The main results of a program of systematic comparison between observed and computed spectral energy distributions of late G and K type solar chemical composition stars are illustrated. We built the observed energy distributions of eleven representative stars, from the ultraviolet to the infrared, starting from lUE archive data, supplemented by our own lUE observations, and data from the literature. Broad-band Johnson and DDO color indices, together with suitable calibrations, were used for estimating the basic stellar atmospheric parameters, i.e., effective temperature and surface gravity. Theoretical fluxes were computed for the appropriate parameters of each star, starting from a recent grid of atmosphere models.While very good consistency between data and model predictions has been obtained in the optical and infrared, significant discrepancies were found in the ultraviolet. We present semi-empirical models, based on the minimum temperature concept, obtained by modifying the temperature (versus optical depth) structure so as to mimic the effect of non-radiative heating in the upper photospheres of cool stars. The fluxes predicted by these models provide a fairly good description of the data not only in the visible and IR regions, but also in the ultraviolet region. Our results indicate that different values for the Tmin/Teff ratio, ranging from 0.76 (as in the Sun) up to 0.85 (θ Boo), are required to reproduce the observed ultraviolet fluxes of different stars.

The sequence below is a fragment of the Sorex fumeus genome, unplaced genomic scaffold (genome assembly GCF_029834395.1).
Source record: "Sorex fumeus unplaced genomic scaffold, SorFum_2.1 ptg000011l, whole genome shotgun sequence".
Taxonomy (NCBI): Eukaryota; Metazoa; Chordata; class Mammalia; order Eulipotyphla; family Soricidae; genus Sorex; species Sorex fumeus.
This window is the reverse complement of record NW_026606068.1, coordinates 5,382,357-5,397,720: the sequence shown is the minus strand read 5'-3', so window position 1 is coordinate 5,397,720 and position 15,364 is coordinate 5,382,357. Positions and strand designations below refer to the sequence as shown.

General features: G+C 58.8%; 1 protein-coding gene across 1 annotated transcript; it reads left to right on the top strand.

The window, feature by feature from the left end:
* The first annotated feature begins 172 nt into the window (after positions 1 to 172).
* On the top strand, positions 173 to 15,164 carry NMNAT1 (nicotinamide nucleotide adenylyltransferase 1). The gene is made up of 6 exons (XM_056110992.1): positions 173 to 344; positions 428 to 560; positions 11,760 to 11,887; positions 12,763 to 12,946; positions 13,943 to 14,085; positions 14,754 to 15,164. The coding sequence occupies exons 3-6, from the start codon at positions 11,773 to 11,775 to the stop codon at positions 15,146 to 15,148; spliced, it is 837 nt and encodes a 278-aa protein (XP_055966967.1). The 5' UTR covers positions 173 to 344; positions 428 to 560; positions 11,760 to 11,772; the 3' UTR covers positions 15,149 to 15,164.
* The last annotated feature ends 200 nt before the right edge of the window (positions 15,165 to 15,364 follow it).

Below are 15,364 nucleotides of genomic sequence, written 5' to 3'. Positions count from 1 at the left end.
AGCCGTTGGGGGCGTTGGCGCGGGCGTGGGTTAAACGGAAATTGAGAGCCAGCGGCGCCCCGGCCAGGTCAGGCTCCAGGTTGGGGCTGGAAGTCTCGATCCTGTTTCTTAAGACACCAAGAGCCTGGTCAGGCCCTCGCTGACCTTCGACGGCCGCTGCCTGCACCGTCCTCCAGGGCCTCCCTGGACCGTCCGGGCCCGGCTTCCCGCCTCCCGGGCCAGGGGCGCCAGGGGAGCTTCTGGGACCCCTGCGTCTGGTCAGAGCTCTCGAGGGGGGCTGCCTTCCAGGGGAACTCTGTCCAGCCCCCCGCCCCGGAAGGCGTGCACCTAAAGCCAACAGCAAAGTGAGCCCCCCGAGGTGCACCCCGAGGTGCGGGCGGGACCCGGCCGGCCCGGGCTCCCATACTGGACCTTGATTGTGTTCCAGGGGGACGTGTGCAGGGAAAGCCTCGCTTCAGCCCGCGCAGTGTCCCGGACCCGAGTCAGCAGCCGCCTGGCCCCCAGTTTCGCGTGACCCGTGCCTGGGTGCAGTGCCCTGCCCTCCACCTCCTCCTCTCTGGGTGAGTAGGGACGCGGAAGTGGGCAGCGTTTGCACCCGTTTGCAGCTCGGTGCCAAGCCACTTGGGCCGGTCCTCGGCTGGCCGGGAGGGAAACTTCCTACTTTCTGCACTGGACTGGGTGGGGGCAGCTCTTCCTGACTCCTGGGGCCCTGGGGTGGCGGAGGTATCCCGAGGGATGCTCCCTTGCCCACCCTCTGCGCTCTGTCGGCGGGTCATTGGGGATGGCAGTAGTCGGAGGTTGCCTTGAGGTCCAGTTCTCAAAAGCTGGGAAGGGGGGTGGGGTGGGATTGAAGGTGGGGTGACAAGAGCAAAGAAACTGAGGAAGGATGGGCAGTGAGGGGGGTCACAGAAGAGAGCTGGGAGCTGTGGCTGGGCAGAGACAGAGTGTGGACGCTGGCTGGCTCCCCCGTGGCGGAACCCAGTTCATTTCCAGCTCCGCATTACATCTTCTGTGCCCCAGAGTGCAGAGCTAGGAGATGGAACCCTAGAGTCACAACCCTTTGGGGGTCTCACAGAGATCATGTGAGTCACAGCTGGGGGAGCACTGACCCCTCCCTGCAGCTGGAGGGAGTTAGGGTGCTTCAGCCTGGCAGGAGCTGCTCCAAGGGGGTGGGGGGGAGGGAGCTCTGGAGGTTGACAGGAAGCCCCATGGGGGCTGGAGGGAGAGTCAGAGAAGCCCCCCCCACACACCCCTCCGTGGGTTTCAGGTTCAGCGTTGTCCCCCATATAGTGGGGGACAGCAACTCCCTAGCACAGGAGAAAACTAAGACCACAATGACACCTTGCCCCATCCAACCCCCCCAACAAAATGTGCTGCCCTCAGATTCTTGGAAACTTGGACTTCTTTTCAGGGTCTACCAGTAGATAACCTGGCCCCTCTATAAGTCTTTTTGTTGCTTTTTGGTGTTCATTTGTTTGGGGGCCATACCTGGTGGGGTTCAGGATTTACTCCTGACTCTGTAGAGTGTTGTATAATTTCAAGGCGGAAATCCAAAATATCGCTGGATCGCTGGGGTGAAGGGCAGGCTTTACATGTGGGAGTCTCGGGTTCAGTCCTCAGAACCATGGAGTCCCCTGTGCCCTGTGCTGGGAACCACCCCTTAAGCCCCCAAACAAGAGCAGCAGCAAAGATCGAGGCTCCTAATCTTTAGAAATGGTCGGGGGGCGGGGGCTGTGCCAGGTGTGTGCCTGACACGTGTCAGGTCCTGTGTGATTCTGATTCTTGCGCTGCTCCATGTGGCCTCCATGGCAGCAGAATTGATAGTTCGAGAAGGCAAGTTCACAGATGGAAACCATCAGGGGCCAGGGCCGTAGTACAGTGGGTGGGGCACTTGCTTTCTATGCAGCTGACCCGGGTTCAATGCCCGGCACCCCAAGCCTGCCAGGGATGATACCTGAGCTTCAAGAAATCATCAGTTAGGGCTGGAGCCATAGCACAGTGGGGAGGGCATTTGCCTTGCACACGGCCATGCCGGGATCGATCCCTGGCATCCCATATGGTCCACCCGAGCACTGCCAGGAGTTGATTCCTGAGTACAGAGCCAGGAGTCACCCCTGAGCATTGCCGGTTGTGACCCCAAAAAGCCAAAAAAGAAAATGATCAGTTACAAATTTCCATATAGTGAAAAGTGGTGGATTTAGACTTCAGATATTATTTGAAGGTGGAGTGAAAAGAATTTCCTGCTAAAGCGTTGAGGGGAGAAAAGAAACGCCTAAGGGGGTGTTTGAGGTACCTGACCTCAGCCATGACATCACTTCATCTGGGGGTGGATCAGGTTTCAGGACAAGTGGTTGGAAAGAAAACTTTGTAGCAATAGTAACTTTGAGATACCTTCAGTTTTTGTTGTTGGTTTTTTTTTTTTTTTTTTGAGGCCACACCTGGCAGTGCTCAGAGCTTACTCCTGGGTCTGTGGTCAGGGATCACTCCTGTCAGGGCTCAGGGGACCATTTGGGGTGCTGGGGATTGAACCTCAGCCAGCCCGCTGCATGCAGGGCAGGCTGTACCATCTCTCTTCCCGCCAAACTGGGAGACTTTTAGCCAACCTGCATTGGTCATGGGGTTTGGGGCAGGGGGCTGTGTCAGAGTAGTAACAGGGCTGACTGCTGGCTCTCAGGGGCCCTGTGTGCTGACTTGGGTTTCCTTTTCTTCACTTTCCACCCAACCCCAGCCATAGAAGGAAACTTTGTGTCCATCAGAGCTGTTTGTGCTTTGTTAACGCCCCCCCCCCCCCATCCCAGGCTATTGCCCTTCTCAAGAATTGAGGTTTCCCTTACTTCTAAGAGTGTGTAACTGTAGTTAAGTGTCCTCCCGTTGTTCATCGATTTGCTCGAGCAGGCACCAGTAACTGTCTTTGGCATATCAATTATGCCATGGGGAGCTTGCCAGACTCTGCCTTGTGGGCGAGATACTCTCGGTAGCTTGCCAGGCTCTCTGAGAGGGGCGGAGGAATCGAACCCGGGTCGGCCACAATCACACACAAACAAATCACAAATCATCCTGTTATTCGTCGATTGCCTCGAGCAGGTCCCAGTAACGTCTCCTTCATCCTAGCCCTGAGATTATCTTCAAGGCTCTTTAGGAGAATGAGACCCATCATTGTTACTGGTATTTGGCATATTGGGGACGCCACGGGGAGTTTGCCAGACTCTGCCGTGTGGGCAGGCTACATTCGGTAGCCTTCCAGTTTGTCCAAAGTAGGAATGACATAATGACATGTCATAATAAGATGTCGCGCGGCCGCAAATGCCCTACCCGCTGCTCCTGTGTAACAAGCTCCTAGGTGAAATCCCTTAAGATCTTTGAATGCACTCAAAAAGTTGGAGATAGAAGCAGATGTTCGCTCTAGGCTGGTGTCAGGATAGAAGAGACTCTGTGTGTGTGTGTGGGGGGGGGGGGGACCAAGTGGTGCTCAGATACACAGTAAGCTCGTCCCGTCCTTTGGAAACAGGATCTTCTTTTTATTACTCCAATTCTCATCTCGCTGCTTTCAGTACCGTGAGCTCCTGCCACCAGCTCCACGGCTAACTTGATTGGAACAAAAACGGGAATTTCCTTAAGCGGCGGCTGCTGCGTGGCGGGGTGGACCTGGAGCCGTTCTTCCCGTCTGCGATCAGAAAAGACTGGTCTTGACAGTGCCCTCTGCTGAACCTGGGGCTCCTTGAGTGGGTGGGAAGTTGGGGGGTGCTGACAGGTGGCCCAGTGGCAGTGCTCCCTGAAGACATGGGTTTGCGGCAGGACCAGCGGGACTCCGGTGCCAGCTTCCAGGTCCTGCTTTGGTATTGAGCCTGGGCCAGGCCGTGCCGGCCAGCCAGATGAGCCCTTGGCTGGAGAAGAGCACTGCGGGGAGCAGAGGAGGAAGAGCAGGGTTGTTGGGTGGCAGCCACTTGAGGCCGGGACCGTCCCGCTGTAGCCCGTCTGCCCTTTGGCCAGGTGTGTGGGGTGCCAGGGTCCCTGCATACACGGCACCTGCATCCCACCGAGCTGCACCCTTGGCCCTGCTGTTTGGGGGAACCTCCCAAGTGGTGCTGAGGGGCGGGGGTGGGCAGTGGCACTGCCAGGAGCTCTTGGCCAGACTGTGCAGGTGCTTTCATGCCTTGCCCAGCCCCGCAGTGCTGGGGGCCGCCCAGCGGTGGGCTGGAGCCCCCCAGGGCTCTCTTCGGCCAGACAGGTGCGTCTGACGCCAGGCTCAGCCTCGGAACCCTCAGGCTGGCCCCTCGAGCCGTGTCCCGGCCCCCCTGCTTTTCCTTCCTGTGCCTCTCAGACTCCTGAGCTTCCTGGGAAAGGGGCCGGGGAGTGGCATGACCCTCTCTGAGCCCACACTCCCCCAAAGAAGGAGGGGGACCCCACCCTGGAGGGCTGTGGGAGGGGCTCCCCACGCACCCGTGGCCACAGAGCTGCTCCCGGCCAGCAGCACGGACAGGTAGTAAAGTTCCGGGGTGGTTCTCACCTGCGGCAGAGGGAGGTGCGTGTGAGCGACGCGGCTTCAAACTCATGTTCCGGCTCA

Astronomy and Astrophysics
- Pub Date:
- September 1993
- stars: late type - stars: atmospheres - ultraviolet: stars